Just past this on the same side you can just spot another tiny mud hut, crumbled now, but once a gold digging area called 'The Gulf'. Some of the best gold in the area was reported to be found here. Mining stopped because of too much water in the ground. Bocoble is straight behind his area, with some limestone caves near there. You can see up on the hills at the rear, the tree line where the gold diggings were. Many members of the Rochester family lived in this area.
Riverlea Road on the left hand side was called 'The Sand Hill' because of the sandy soil. The Best family lived in this area. On the right hand side, there is a small collection of houses. Jim Goodman lived in the original old tin house, Mary and Bil in the original slab house, which had four rooms in it. Granny Goodman lived in the slab and tin house.
The Tunna Butta Cemetery is on the left hand side of these buildings. Some of the names buried here include: Rochester, Goodman, Best, Clarkson, Steward, Gale, Bates, Broadbent, Bennett, Hanchard, Cooper, Duff, Frandson, Hendricks, Sargeant, Shields, McManus, Condon. Many babies and children are buried here: Gwenneth 1921, 14 months; Joyce 1926, 2 days; two Hendricks children, one 8 years in 1883 and one 3 years in 1883 and Jack, 3 1/2 years old.
On the Sydney side of the cemetery is the Tunna Butta School House, still standing.
Travelling toward Sydney again, on the right hand side was the first Apple Tree Flat exchange. In the group of houses on the right was the original mud hut belonging to the original settler in this area, Elis, related to the Rochesters.
Past the Travelling Stock Route (TSR) on theleft hand side, and on the right hand side was where the village for the Windamere Dam workers lived. There was originaly about 20 buildings, but only 2 left. The yellow house on the road is one of them.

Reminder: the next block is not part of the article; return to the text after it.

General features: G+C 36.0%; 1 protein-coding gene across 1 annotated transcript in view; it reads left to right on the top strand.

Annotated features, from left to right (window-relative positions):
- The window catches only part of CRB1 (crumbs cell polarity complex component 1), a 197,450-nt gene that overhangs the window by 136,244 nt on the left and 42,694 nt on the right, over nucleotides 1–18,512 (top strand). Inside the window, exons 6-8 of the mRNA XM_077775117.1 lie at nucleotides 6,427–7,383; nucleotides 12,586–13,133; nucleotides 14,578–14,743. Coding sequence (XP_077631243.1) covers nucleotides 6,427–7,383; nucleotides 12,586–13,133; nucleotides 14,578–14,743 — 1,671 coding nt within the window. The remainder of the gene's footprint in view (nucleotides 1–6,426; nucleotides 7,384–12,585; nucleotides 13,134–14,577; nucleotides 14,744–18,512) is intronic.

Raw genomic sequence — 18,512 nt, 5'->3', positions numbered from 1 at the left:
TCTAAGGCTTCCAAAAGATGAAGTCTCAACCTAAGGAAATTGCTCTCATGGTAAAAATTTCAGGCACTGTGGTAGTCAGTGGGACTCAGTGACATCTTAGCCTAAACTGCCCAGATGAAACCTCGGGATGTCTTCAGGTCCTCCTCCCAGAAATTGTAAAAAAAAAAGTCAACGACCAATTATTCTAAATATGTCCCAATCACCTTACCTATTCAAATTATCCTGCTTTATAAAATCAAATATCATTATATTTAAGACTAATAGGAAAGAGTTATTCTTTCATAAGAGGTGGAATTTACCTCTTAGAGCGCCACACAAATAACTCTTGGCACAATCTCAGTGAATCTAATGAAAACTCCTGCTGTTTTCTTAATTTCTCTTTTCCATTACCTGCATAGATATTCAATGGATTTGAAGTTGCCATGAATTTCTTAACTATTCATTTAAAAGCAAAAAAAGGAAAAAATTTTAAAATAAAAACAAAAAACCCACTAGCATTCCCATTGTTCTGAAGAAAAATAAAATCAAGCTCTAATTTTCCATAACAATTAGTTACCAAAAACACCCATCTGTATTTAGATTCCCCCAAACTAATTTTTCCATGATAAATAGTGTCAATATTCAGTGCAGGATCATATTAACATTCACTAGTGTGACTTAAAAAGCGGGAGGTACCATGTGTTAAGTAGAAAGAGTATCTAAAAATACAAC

Continue onto the Windamere Dam picnic area. Stoney Pinch is where the dam wall is now, in the picnic area. The original road went through here, and be seen looking over the wall at low level. There was once a Cobb & Co holdup here.
Back on the Sydney Road, when you come to the truck stop on the left hand side, pull in and turn sharply left, back toward Mudgee and up the hill. This road leads to the old Cudgegong Cemetery. The road is not good, not even for a 4 wheel drive, but you could walk it. Some of the oldest graves in the district are here, plus views of the dam covering what was once Cudgegong township.
Aarons Pass; Past & Passing
byMickel Murphy Cowie
Aarons Pass so named by James Blackman circa 1820 to acknowledge his native guide’s help in marking the trail from Bathurst to the Cudgegong River Valley. Soon after Lieutenant W M Lawson’s diary records “they crossed the Turon River, went North East to Crudene (sic) to a long granite hill where “the guide Aring or Aaron” after pointing out the direction of the country they were seeking, resolutely refused to move any further, as he feared the hostility of the tribe beyond his own saying: “Baal that not my country, there is where you are seeking, me go no further” and no inducement could alter his resolve.”